Thursday, October 4, 2012

no. 99 - mark belanger

Who is the man: Mark Belanger had just completed his third of nearly a dozen straight years as the starting shortstop for the Orioles. After rapping out 152 hits in 1969, the lifetime .228 hitter came down to earth in 1970, hitting .218.

Can ya dig it: Anytime I see Belanger pictured holding a bat on his card, it looks a little silly. But Topps featured him with a bat on his rookie card in 1967, as well as in 1972, '74, '77, '79 and '82.

Right on: Belanger has a nice, clean signature, although it's a bit obscured by his dark shirt sleeve.

You see this cat Belanger is a bad mother: Belanger is the only player in big league history to play in 2,000 games and not reach a .300 slugging percentage. You have to have the goods on someone to be able to do that. Or field particularly well. Or play during the 1970s. Or just be plain bad-ass.

Shut your mouth: Belanger's 17-year-career with the Orioles ended after Belanger was critical of legendary manager Earl Weaver. Belanger felt that Weaver's managerial abilities were slipping and said so publicly at the end of the 1981 season. Soon after, GM Hank Peters told Belanger that the team had decided to go with younger players and he was not re-signed.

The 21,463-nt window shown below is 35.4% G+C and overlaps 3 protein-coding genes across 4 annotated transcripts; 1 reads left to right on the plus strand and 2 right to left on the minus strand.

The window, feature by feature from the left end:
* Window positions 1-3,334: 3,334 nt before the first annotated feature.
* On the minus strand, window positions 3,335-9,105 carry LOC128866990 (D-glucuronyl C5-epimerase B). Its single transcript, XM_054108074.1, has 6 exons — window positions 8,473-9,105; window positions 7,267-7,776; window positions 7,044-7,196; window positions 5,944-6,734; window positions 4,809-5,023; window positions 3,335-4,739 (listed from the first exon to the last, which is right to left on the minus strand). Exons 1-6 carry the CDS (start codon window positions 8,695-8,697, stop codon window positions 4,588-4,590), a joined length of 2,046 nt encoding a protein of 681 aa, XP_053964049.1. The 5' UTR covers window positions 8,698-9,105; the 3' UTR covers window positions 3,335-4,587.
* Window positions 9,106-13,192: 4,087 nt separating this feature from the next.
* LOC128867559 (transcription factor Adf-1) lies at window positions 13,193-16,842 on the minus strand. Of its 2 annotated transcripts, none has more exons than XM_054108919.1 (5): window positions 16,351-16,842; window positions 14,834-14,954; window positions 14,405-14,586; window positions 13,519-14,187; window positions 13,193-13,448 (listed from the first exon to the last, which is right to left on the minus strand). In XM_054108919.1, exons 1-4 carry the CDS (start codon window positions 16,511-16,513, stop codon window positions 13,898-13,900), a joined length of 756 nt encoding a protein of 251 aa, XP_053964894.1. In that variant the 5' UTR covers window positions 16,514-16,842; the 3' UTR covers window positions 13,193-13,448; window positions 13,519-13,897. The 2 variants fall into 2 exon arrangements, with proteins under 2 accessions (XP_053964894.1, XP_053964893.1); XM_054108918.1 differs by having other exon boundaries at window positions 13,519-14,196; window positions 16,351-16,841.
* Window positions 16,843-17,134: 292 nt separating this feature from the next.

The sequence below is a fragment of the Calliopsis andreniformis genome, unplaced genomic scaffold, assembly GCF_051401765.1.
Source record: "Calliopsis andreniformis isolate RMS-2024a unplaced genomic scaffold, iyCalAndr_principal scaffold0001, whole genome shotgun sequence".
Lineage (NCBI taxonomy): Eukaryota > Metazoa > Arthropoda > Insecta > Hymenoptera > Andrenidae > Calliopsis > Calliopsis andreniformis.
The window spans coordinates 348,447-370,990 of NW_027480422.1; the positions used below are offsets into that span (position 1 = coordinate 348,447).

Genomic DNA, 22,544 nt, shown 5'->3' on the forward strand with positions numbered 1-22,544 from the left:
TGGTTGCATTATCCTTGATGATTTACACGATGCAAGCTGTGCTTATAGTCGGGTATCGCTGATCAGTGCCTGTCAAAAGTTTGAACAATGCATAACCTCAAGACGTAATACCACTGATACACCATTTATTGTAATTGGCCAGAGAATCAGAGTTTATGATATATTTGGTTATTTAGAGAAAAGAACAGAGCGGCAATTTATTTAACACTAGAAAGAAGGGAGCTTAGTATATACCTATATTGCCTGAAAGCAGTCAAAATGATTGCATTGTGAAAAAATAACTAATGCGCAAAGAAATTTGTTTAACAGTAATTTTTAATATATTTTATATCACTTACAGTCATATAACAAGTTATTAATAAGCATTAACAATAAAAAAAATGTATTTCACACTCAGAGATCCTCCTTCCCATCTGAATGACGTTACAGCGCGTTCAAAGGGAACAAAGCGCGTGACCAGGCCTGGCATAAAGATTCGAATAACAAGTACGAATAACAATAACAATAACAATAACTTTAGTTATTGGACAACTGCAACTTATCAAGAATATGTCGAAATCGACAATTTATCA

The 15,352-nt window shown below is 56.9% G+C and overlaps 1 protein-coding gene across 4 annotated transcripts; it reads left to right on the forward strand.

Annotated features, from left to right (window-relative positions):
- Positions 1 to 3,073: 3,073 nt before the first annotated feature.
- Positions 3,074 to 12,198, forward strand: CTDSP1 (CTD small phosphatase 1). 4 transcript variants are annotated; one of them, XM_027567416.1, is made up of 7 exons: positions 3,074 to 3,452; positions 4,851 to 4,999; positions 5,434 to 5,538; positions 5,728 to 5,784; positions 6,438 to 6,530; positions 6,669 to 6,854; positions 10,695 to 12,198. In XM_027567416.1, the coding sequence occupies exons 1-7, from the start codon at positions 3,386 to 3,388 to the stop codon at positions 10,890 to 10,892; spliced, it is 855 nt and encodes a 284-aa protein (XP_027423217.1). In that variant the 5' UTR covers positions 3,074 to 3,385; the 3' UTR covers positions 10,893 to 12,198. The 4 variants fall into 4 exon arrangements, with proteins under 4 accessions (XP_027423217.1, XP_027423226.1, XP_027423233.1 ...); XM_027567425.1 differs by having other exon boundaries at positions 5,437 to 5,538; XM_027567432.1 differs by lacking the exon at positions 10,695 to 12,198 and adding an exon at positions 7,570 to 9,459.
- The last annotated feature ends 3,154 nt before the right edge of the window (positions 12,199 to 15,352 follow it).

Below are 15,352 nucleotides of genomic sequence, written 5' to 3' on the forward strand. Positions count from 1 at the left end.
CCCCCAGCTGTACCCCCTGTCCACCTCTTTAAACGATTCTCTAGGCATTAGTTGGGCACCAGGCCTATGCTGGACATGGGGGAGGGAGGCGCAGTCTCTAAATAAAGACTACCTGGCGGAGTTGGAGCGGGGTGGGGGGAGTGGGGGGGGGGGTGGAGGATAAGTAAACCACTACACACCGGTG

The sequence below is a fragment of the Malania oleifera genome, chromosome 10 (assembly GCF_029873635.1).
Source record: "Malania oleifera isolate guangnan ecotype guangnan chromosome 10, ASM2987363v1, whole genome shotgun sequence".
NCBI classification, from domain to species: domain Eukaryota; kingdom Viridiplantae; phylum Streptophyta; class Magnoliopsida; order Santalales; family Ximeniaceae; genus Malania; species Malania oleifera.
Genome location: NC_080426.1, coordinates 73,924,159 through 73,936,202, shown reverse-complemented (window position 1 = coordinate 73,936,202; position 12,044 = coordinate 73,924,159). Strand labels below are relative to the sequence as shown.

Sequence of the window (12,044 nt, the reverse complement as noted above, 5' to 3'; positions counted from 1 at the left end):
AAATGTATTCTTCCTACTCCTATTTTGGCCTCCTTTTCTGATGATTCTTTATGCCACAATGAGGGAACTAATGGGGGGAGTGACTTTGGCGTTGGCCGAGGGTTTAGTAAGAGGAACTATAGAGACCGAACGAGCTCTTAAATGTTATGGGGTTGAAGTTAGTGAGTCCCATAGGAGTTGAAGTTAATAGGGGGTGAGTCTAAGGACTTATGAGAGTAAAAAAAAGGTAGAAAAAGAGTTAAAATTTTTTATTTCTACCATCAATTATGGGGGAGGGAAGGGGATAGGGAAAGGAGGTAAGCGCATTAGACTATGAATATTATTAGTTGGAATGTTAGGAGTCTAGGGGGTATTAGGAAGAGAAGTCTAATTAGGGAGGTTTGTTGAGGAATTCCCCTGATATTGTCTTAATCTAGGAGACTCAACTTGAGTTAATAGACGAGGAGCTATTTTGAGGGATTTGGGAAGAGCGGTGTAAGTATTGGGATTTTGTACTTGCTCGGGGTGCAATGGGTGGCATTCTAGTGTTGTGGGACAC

No one understands him but his woman: Coaches noticed Belanger's fielding ability right away. Orioles coach Billy Hunter said that Belanger, even at age 18, was almost too good. "If anything, he was too smooth," Hunter said.

(A word about the back): Sentences like the one that ends Belanger's bio drive me crazy. Those are two unrelated thoughts there, bio writer! It's like saying, "Well-known for his love of pie, he's in the other room watching TV." Huh?


  1. good catch on the aggravating copywriting back there... I wonder how much Topps paid their people... man, I would have LOVED to land that job

  2. They say the difference between an all-star and a normal player is one hit a week. In Belanger's case, his defense easily saved the Orioles one or two hits a week. He was a big part of the great Orioles teams because of that.